Tuesday 21 August 2018

How Arona measures up to the Ould Rectangle test

Little petrol engine steals the show

Seat Arona
Seat Arona
Eddie Cunningham

Eddie Cunningham

I'm what you'd call a selective subscriber to the adage that things happen for a reason. When it suits, I quote the old saying. When it doesn't, I curse my luck. Now, it just so happened I was to have the SEAT Arona small-family crossover for a good deal longer than I had. My schedules don't always work.

But as a fill-in I got to toot around in a powerhouse 300bhp Cupra estate (€46,000 or so) for a couple of days.

What a thoroughly pleasant surprise it was. We're talking serious punch here; a car to compete with the likes of the Volkswagen Golf R, Skoda Octavia RS, etc - only it is better-priced than most. In its own way it highlighted real progress from a carmaker that is emerging from the shadows of the Volkswagen Group with some decent motors.

Then I picked up the Arona. Now I can tell you that going from a snorting hot performer to a little family crossover with a 1-litre 3cyl petrol engine required a substantial recalibration of mindset. It is always a risk when changing cars mid-stream that the immediate contrast favours the bigger, better set-up model. And with the two SEATs, I was talking chalk and cheese in that respect. Yet they had one thing in common: how greatly they benefit from being part of the Volkswagen stable. It was an interesting and informative parallel from opposite ends of the spectrum.

Certainly as far as the Arona was concerned, the presence of the 'Volkswagen' 3cyl, 1-litre petrol engine had a profound effect on my assessment. It's an engine I've come across in many cousins of the Arona, but seldom have I been as impressed.

I'd go so far as to say it would be a prime reason I'd buy if I was looking for a handy small crossover runaround.

It didn't do anything extraordinary but was as sweet as a nut, regardless of long or short drives or how many passengers were aboard.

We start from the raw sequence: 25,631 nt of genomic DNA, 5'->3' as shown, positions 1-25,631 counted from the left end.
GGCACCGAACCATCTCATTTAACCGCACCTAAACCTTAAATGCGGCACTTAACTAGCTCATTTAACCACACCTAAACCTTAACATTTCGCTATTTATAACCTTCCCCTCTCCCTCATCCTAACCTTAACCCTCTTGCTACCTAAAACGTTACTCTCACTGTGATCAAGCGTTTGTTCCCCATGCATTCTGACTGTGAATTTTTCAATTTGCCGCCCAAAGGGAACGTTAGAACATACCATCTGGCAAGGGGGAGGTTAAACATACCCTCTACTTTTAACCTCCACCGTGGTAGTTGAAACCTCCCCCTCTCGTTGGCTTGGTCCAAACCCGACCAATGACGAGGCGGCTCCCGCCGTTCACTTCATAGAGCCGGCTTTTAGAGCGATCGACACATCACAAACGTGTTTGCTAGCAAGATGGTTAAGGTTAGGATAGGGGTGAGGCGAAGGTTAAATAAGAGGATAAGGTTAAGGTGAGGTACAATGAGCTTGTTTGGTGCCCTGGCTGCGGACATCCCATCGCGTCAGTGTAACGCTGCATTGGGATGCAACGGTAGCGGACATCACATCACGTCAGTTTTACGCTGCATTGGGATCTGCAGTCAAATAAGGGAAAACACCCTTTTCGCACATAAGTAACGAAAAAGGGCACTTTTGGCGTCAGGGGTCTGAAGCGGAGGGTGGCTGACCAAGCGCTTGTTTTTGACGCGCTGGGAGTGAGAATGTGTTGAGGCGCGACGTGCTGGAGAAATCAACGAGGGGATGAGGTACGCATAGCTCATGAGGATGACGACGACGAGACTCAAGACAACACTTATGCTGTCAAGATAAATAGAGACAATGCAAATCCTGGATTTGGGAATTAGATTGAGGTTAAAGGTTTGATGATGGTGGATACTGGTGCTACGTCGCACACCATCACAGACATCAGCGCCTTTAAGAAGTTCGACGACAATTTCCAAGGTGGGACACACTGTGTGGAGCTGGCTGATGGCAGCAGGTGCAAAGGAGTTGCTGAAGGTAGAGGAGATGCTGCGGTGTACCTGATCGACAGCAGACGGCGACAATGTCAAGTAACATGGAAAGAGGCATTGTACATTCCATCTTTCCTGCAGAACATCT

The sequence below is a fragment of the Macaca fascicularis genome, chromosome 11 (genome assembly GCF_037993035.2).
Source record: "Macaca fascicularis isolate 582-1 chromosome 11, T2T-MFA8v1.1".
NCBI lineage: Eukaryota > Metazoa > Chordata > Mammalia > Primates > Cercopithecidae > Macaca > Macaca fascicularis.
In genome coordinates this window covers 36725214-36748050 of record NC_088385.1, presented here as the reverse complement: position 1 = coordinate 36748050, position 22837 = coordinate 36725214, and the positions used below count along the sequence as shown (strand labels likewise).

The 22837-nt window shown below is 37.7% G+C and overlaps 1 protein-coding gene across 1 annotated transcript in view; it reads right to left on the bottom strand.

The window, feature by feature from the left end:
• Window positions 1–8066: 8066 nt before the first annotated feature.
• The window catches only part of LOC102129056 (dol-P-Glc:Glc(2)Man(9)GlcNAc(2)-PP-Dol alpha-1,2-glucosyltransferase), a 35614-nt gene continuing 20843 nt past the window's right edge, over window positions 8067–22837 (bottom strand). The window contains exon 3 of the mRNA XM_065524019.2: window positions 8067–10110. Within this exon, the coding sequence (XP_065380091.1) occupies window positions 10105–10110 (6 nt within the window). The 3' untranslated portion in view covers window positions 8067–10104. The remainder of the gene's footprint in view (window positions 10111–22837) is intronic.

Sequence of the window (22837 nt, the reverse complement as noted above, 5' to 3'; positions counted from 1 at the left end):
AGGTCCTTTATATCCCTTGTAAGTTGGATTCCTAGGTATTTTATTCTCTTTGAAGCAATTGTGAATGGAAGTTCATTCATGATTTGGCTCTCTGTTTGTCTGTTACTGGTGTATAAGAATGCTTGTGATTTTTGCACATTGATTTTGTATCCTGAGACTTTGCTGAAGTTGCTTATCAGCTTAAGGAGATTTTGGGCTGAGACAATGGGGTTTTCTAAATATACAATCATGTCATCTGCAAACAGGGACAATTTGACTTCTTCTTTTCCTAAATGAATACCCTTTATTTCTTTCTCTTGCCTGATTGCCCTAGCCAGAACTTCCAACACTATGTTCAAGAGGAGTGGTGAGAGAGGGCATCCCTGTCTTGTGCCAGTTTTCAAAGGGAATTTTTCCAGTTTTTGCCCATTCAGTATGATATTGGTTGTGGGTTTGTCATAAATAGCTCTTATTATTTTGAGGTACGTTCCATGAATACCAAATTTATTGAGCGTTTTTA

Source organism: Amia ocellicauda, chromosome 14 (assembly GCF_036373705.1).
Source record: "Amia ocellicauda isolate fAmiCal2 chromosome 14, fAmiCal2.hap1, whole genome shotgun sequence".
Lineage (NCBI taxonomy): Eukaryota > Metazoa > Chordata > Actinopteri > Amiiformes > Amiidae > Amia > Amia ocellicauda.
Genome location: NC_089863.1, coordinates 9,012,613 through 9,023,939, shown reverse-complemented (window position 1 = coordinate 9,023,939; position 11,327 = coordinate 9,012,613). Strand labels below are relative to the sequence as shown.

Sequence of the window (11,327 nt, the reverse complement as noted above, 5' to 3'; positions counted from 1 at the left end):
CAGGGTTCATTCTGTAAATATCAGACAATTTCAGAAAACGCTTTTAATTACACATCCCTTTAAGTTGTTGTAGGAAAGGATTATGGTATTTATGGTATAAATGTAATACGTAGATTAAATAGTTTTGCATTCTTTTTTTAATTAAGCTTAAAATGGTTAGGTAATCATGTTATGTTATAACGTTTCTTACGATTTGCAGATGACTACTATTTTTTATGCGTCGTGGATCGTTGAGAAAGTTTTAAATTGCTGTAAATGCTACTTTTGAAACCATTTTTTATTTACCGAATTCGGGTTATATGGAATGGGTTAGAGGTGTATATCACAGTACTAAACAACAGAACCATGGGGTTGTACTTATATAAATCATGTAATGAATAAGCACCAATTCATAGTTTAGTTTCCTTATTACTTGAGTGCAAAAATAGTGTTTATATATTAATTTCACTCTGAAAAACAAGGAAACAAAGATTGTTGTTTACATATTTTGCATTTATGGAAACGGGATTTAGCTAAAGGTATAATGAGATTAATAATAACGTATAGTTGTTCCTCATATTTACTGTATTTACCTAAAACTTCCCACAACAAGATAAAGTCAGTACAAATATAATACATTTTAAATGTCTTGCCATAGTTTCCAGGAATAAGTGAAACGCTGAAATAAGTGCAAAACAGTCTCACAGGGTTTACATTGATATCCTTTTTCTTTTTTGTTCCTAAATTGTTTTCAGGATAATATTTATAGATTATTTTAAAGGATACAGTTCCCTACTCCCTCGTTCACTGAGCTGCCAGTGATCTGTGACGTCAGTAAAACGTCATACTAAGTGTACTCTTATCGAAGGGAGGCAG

I had little expectation of the Arona being as good as it was; certainly not its tidy handling and comfortable ride.

It looked well with contrasting roof and body colours too while, engine apart, its practicality appealed. They've managed to stretch bits and pieces of extra room in the cabin and, especially, the boot.

When it comes to cars like this, I have a rough rule of thumb. I call it the 'Ould Rectangle' test. Are there four 'good sides' to it? If it has (1) decent room, (2) a quiet, reasonably frugal engine, (3) pleasant enough looks and (4) is well priced/specced, then it makes it on to my 'shopping list'. You'd be surprised how the absence of one 'good side' can push a model well down the list.

Indeed, with the test version of the Arona, I have to qualify its prominent inclusion by saying I would not pay €27,500 for it.

The range starts from €17,995, which is fine; so somewhere around €23,000 is a more realistic sum for a well-equipped car of its class and calibre. I often tell people to watch how much they spend on extras. I don't think they pay much attention, especially if there's a PCP involved: €10/€15 a month more can cover a lot of spec but I still think you need to be judicious. Some stuff is nothing short of frippery with a price tag. Some can be good value; especially if it enhances safety.

Of course, I had a few minor reservations about the Arona. I didn't like the wing mirrors; they are too shallow. I didn't like the strap of white/cream inset across the dash and side. It looked garish, even if it lightened up the front. The good thing about that sort of stuff is you can give it a wipe of a damp cloth and it's sparkling. But it would not be as easy to dispense with dirt and grime on the fancy seat fabrics in the test car, if young bodies and limbs were powering in and out. Always consider that before opting for snazzier materials.

In a world full of crossovers and SUVs, the margins of preferences are narrow. The Arona faces keen competition from the Renault Captur, Peugeot 2008SUV, etc. They are established models whereas this is totally new territory for SEAT. It takes time to win name and model recognition. But its start-price, room, looks and excellent little engine make a good case.

Even though my time in it was a little shortened, we piled on the kilometres. It was tight and tidy around town - vital for a car like this - but we were as impressed with its ability on longer runs. As the brother said, after we sampled a feed of fish and chips in Enfield, it went like a 'big' little car.

No, it's not perfect and, yes, some rivals measure up better in some respects.

But for now, I'm sticking with my subscription to the adage that things happen for a reason. For the Arona to impress as much as it did so soon after my drive in the Cupra speaks volumes for its ability to plough its own furrow on its own merits.

FACTS & FIGURES

SEAT Arona 5dr crossover, 1-litre TSi, 115bhp, manual, €200 road tax.

Price: €22,815; Options: €4,776. Total: €27,591. Range starts at €17,995.

Spec includes 16ins alloys, Park Assist, rear-view camera, front/rear Park Distance Control, cruise control, air con, auto lights, bi-colour roof, chrome roof rails, LED tail lights, front cornering fogs, double-floor boot, split/folding rear seats, spare wheel, leather pack, Media System Plus, voice control, Full Link. Optional Spring pack: dual-zone air-con, rain sensors; Digital Radio (DAB). BeatsAudio sound system; Adaptive Cruise Control, 17ins alloys; 8ins glass touchscreen.

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